A few companies have come out recently talking about the effect of Trump tax cuts and flagging large losses/write-downs. From the FT:
in the short term, the cut in corporation tax to 21 per cent will lead to a revaluation of all BP’s US deferred tax assets and liabilities. On current estimates, the impact of this will be a one-off non-cash charge to the group’s income statement of around $1.5bn that will hit the oil company’s fourth quarter 2017 results. Details of the actual charge will be disclosed in BP’s fourth quarter 2017 results announcement, on February 6.
Last week, oil rival Shell and banking group Barclays said they were also likely to to benefit over time from the reduction in the US corporate tax rate, but incur hefty non-cash charges in their fourth-quarter results.
Shell said last Wednesday that it expected to take a $2bn-$2.5bn charge against the accounting value of its “deferred tax assets. Barclays said it expected to record a £1bn charge in its 2017 results that would dent its capital position and could damp shareholders’ hopes that the bank would soon announce a sizeable increase in its full-year dividend.
Just to unpack this for those who aren’t that interested in accounting:
- The Trump tax changes will result in companies paying less “cash” tax
- The Trump tax changes will result in companies reporting lower “accounting” tax after next year
- Next year, companies that have deferred tax assets will have write-downs/losses in the value of those assets – and for some companies, the amount will be massive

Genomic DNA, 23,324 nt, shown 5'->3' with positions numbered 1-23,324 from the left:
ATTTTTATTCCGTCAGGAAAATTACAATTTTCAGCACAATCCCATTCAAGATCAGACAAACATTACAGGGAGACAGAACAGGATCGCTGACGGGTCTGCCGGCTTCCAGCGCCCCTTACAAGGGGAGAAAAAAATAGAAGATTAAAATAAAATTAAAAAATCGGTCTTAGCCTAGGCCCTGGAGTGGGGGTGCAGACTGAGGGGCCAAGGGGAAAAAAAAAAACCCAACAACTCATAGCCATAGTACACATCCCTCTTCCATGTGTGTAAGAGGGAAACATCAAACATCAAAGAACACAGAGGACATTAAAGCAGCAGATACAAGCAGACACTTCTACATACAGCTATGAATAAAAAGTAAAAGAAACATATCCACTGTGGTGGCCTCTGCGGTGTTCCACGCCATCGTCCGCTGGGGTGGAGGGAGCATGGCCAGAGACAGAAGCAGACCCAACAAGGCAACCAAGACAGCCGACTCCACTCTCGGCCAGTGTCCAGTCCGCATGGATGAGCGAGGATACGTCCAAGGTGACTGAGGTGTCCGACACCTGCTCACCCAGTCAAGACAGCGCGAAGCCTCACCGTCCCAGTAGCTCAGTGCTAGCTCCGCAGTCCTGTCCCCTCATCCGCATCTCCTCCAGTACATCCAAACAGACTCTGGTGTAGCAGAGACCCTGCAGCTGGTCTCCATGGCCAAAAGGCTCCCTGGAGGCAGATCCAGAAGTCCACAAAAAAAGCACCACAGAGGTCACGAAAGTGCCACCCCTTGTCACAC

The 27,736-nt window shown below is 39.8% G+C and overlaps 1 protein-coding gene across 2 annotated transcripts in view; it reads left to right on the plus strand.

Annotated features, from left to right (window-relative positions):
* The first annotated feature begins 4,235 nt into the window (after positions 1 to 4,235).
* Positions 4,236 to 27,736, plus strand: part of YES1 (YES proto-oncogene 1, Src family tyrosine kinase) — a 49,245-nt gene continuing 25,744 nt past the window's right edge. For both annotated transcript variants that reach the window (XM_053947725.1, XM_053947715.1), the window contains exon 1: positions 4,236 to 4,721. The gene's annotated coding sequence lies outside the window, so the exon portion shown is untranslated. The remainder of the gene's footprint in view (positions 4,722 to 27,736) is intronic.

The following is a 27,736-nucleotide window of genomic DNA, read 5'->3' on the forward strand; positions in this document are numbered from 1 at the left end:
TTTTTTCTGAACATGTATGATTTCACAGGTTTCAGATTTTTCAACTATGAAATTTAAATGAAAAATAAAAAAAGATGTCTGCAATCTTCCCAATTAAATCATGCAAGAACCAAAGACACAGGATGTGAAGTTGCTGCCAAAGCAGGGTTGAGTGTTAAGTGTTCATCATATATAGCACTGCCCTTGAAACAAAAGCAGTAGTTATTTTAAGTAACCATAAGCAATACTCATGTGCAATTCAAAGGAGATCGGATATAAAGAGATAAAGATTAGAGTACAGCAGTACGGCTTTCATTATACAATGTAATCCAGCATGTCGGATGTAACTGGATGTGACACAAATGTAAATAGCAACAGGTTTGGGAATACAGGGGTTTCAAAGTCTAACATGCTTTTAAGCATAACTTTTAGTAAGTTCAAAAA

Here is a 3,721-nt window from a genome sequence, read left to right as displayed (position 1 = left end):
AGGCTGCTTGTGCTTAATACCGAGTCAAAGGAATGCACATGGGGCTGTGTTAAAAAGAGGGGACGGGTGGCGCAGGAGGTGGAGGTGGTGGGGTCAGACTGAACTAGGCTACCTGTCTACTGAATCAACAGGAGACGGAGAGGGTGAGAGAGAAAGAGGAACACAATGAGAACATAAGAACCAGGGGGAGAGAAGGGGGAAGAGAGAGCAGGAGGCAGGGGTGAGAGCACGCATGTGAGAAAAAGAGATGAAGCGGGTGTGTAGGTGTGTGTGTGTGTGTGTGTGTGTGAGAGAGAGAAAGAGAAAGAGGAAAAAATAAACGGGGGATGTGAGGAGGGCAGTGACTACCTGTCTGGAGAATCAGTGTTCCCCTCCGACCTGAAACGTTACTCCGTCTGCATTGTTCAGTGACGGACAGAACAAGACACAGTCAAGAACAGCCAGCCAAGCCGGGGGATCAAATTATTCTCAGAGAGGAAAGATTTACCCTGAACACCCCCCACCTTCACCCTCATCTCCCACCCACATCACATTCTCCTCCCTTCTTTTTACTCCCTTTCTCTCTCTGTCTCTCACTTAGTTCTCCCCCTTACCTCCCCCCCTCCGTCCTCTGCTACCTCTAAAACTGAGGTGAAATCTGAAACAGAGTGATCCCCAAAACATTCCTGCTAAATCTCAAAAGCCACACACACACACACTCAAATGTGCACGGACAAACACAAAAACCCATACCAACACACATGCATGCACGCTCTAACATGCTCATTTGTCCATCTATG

So, for the next 12 months, we are going to see many companies reporting large write-downs that we can ignore for the purposes of valuation – these write-downs are non-cash and aren’t indicative of any loss of value.
A deferred tax asset usually comes from one of two ways:
- Losses in subsidiaries: if a company lost $100 then it gets a future tax benefit – i.e. it can earn $100 the next year and not have to pay tax. When the tax rate was 35% this was worth $35. Now its only worth $21.
- Differences between reported income and taxable income: Companies prepare two sets of accounts, one for the tax department and then a different set for investors. The goal is to tell the tax department that earnings are as low as possible (to minimise profit) and to tell investors that earnings are as high as possible (to maximise the share price/management salaries). The difference between the two can lead to deferred tax assets.
While this might sound all a bit arcane, I do have a point.
The second type is one of my favourite measures when exploring company accounts for shenanigans – when the company is telling the tax department that it isn’t making any money but telling shareholders that it is making money you should think twice about which number you believe. “I’m not lying to you, I’m lying to the other guy” is rarely a statement to inspire confidence.
Damien Klassen is Head of Investments at Nucleus Wealth.
The information on this blog contains general information and does not take into account your personal objectives, financial situation or needs. Past performance is not an indication of future performance. Damien Klassen is an authorised representative of Nucleus Wealth Management, a Corporate Authorised Representative of Integrity Private Wealth Pty Ltd, AFSL 436298.